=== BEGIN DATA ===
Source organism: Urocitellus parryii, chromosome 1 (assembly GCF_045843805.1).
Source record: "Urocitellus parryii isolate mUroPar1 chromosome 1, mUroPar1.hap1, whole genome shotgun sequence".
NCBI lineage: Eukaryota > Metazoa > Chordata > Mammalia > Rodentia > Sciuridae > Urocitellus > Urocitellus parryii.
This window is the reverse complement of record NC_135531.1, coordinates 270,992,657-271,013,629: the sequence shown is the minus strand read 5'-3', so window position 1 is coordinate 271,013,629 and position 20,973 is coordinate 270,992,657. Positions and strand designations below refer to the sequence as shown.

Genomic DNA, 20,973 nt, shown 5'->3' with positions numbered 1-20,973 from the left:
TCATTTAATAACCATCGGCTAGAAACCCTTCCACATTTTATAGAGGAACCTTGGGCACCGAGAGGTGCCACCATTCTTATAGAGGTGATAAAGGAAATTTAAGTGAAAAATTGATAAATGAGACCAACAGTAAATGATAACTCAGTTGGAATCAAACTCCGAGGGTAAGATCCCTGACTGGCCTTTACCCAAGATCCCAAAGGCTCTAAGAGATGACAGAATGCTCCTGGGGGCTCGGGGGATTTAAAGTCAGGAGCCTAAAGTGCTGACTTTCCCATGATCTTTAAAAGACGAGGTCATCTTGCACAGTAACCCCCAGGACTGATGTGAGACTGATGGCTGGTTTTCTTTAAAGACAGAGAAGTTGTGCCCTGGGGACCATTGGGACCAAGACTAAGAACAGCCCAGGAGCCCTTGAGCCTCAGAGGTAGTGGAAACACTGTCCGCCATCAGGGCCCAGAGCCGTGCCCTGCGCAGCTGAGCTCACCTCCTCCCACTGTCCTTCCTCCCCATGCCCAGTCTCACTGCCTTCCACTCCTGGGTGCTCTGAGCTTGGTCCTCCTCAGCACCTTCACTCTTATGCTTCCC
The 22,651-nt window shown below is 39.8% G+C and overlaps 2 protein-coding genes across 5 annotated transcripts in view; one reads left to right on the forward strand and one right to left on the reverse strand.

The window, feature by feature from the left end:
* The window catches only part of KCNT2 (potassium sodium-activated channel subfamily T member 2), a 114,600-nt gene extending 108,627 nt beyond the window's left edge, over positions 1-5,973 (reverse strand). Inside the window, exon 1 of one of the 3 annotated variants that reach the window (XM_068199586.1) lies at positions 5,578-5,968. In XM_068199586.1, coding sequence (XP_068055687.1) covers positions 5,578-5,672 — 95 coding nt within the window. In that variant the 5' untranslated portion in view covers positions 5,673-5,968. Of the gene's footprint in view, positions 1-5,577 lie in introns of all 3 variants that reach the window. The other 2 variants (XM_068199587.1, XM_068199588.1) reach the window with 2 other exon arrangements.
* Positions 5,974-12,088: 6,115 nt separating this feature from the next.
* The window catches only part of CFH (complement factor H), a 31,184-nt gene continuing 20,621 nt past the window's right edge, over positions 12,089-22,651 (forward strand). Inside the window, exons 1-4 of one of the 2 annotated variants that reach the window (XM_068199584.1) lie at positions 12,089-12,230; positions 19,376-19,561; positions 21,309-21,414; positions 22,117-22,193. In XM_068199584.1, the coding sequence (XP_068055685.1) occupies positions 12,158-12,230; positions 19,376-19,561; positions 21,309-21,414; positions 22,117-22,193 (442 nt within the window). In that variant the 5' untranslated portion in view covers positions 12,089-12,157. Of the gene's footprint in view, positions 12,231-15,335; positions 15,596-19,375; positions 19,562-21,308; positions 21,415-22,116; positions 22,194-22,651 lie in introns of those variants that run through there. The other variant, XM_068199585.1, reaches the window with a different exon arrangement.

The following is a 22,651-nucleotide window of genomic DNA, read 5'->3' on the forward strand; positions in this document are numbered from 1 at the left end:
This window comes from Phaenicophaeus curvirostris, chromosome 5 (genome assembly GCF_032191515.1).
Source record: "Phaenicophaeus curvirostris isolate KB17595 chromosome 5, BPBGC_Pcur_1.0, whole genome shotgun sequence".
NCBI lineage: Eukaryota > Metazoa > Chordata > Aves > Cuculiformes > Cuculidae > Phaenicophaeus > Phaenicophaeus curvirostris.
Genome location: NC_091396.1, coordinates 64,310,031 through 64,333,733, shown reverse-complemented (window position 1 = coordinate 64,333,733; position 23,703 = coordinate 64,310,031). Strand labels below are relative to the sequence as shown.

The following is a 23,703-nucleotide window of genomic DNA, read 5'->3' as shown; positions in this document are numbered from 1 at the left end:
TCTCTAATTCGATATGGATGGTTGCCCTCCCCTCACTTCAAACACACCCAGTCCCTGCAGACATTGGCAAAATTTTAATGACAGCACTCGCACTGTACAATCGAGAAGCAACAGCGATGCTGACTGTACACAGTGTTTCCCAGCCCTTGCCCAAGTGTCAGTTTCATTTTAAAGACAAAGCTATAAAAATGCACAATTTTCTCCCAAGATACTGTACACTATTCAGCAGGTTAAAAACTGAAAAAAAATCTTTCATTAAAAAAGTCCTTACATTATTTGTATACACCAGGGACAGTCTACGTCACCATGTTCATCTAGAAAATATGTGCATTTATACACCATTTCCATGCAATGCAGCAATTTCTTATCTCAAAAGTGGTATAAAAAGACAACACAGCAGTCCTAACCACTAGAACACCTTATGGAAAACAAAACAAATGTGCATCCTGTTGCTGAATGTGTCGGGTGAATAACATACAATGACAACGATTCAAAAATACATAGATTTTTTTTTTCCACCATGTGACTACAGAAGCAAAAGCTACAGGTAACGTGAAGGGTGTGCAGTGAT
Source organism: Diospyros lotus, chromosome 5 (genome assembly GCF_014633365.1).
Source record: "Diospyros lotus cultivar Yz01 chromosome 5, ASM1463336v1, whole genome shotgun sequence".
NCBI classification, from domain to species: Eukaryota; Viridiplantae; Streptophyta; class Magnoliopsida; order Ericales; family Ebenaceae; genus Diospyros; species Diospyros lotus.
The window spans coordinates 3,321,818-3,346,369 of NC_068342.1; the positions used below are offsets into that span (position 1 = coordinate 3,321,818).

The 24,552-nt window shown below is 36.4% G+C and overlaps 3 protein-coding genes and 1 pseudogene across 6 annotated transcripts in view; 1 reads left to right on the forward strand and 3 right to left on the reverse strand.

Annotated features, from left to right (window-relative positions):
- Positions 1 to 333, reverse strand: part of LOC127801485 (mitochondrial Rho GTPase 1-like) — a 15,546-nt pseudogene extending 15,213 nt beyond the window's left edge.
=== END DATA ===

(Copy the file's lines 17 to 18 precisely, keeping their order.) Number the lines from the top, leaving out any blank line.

The following is a 23,703-nucleotide window of genomic DNA, read 5'->3' as shown; positions in this document are numbered from 1 at the left end:
TCTCTAATTCGATATGGATGGTTGCCCTCCCCTCACTTCAAACACACCCAGTCCCTGCAGACATTGGCAAAATTTTAATGACAGCACTCGCACTGTACAATCGAGAAGCAACAGCGATGCTGACTGTACACAGTGTTTCCCAGCCCTTGCCCAAGTGTCAGTTTCATTTTAAAGACAAAGCTATAAAAATGCACAATTTTCTCCCAAGATACTGTACACTATTCAGCAGGTTAAAAACTGAAAAAAAATCTTTCATTAAAAAAGTCCTTACATTATTTGTATACACCAGGGACAGTCTACGTCACCATGTTCATCTAGAAAATATGTGCATTTATACACCATTTCCATGCAATGCAGCAATTTCTTATCTCAAAAGTGGTATAAAAAGACAACACAGCAGTCCTAACCACTAGAACACCTTATGGAAAACAAAACAAATGTGCATCCTGTTGCTGAATGTGTCGGGTGAATAACATACAATGACAACGATTCAAAAATACATAGATTTTTTTTTTCCACCATGTGACTACAGAAGCAAAAGCTACAGGTAACGTGAAGGGTGTGCAGTGAT